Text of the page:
Toshiba is supplying hydroelectric generating equipment for the Malea Hydro Power Plant Project in South Sulawesi, Indonesia. The orders were received from PT Malea Energy, the subsidiary of Kalla Group that generates and distributes hydropower energy in Indonesia. Deliveries will start in 2018 and the plant is scheduled to start commercial operation in 2020.
Toshiba has also shipped its first 800 MW supercritical steam turbine generator made in India at its Chennai facility. The unit is intended for the Kudgi Supercritical Thermal Power Station in Karnataka state. The generation system is manufactured and assembled with locally procured parts and systems, and tested in India. In support of this, Toshiba JSW has established a manufacturing plant with a production capacity of 3,000 MW, that can be scaled up to 6,000 MW.
An oxy-fired, pressurized fluidized bed combustion (oxy-PFBC) facility has been commissioned for pilot testing at CanmetEnergy in Ottawa, Canada. Gas Technology Institute (GTI) is involved in the development of a process that can generate electricity and heat with zero emissions by capturing greenhouse gases created by biomass and fossil fuel combustion.
Linde, EPRI, GE, Penn State U., U.S. Department of Energy (DOE), National Energy Technology Laboratory (NETL), Canadian Clean Power Coalition (CCPC), and Alberta Innovates - Energy and Environment Solutions (AI-EES) are providing support and technology.
The pressurized combustion in oxygen and recycling of carbon dioxide gas eliminates the presence of nitrogen and other constituents of air, minimizing the generation of pollutants and enabling CO2 capture. GTI is also designing, fabricating, and testing a supercritical CO2 (sCO2) power cycle heat exchanger for the Oxy-PFBC pilot plant to achieve even greater efficiencies.
Capstone Turbine’s new fuel injector meets U.S. Environmental Protection Agency (EPA) Tier 4 requirements for power generation. Under the latest EPA mandate, exhaust emissions from these engines will be required to decrease by more than 90%.
Preheated combustion air from the microturbine’s recuperator is used by the fuel injector to finely vaporize liquid fuel, and the multistage design optimizes the fuel and air mixture for a cleaner burn. The fuel injector system is reverse compatible with older units and is said to be easily integrated in the field with the addition of new updated software.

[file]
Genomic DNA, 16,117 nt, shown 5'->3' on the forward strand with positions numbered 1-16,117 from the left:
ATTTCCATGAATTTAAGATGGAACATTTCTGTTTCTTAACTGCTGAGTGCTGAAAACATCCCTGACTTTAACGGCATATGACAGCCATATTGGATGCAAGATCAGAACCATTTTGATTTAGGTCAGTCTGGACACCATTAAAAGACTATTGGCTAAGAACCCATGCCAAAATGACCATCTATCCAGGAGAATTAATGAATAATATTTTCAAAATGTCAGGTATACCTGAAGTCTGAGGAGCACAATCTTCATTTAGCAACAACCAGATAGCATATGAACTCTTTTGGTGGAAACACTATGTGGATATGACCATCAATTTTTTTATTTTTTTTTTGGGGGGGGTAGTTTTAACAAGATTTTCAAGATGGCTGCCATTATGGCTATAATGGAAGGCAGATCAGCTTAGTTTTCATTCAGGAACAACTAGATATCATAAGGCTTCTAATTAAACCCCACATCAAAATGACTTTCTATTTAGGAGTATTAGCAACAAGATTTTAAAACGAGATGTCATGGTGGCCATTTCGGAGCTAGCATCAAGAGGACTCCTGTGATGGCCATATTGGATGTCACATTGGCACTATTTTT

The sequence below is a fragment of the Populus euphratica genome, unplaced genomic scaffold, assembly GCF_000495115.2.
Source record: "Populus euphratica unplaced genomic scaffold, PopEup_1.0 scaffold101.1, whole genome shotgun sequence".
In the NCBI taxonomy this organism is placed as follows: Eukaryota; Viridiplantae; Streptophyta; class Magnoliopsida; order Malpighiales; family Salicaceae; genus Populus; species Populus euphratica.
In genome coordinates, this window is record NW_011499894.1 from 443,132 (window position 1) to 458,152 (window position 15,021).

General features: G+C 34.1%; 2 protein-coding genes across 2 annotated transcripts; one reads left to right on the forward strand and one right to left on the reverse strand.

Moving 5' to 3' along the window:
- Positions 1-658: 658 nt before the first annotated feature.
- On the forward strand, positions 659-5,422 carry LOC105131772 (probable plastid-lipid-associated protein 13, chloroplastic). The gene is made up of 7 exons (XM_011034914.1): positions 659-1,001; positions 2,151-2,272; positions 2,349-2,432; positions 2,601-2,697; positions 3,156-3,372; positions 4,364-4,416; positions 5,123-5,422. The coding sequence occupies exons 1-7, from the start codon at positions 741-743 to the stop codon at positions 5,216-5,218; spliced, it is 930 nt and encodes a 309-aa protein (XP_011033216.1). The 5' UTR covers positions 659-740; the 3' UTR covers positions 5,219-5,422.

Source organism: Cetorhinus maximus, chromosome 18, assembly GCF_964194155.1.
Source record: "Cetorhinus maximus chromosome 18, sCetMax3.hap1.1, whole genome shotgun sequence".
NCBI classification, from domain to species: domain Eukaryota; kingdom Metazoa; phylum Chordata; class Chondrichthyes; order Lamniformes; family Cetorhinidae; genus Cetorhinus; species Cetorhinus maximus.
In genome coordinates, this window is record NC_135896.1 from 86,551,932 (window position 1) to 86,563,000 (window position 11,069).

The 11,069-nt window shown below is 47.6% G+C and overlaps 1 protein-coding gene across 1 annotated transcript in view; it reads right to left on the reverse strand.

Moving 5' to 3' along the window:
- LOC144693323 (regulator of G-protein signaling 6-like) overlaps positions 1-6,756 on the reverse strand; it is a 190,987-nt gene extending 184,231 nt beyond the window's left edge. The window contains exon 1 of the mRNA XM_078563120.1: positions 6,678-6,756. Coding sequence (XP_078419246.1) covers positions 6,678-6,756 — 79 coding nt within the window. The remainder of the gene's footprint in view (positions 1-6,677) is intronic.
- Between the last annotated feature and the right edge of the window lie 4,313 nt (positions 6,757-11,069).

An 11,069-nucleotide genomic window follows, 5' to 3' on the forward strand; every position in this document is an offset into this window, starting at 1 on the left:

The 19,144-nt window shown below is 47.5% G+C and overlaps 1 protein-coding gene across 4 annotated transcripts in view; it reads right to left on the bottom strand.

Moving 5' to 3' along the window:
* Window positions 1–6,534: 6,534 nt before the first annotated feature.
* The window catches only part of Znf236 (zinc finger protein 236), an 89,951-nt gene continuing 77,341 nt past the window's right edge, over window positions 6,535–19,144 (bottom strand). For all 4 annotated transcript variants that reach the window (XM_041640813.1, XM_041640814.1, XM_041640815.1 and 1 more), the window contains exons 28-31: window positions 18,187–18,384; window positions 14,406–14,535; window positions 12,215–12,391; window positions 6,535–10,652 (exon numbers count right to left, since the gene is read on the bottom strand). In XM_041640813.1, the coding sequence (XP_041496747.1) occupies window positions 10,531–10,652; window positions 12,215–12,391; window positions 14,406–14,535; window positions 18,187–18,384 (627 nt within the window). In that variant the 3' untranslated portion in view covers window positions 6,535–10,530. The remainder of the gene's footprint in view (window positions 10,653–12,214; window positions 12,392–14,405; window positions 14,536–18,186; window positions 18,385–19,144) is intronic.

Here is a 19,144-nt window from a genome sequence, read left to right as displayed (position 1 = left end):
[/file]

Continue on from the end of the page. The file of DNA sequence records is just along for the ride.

BPC Engineering, Capstone’s distributor in Belarus and Russia, secured an order for a C1000 microturbine that is expected to ship in the second quarter. The natural gas-fueled C1000S microturbine will be installed in a combined heat and power (CHP) application for a commercial customer in Belarus.
Clean syngas project
Southern Company subsidiary Mississippi Power has generated electricity using clean syngas produced from Mississippi lignite at the company’s Kemper County energy facility. This was accomplished using a combination of clean syngas and natural gas.
The generation of electricity with syngas requires the integrated operation of the plant’s gas cleanup system and associated gasifier, which has been operating since the middle of September. Clean syngas is sent to one of the plant’s combustion turbine electric generators.
The next milestones are expected to include the production of electricity by the project’s second gasifier, operating both combustion turbines using all syngas, followed by complete integration of the project’s systems leading to full commercial operation. Mississippi Power currently expects the remainder of the project to be placed in service by Nov. 30, 2016.
Research and Markets’ Global Aeroderivative Gas Turbine Market 2016-2020 report said that aeroderivatives find wide application in segments, such as mobility power generation (primarily marine and aeronautical); oil and gas, food processing, paper and pulp, and chemical industries.
One of the key drivers for growth will be increased power-to-weight ratio of aeroderivatives, which has been constantly improving for the last five decades. A 4,000% increase in the power-to-weight ratio has been registered since 1941 when the U.S. Navy designed Iowa class battleships using steam turbines weighing 4,443 tons. In the current day, four GE LM2500s or Rolls-Royce MT-30 GTs with a weight of 118 tons can generate the same power output.
EthosEnergy has been awarded a contract by Capex of Argentina for the overhaul of Agua del Cajon’s MHI 701 GT, including the provision of a new compressor and turbine rotor. It encompasses a new rotor, blades, diaphragms, IGVs, ring segments and blade ring, repaired blades and a shipping canister.
Three years after the launch of its Refinery Train Package (ReTPac), MAN Diesel & Turbo has orders for 20 units. Tailored to the requirements of refinery operators, ReTPac combines a centrifugal compressor and prime mover to a single-lift unit, serving refinery applications such as hydrotreating and hydrocracking.
The latest order comprises several trains that will be delivered to a refinery in the Middle East. Commissioned by a European EPC company, the ReTPacs will be deployed for hydrotreating to produce ultra-low-sulfur fuels.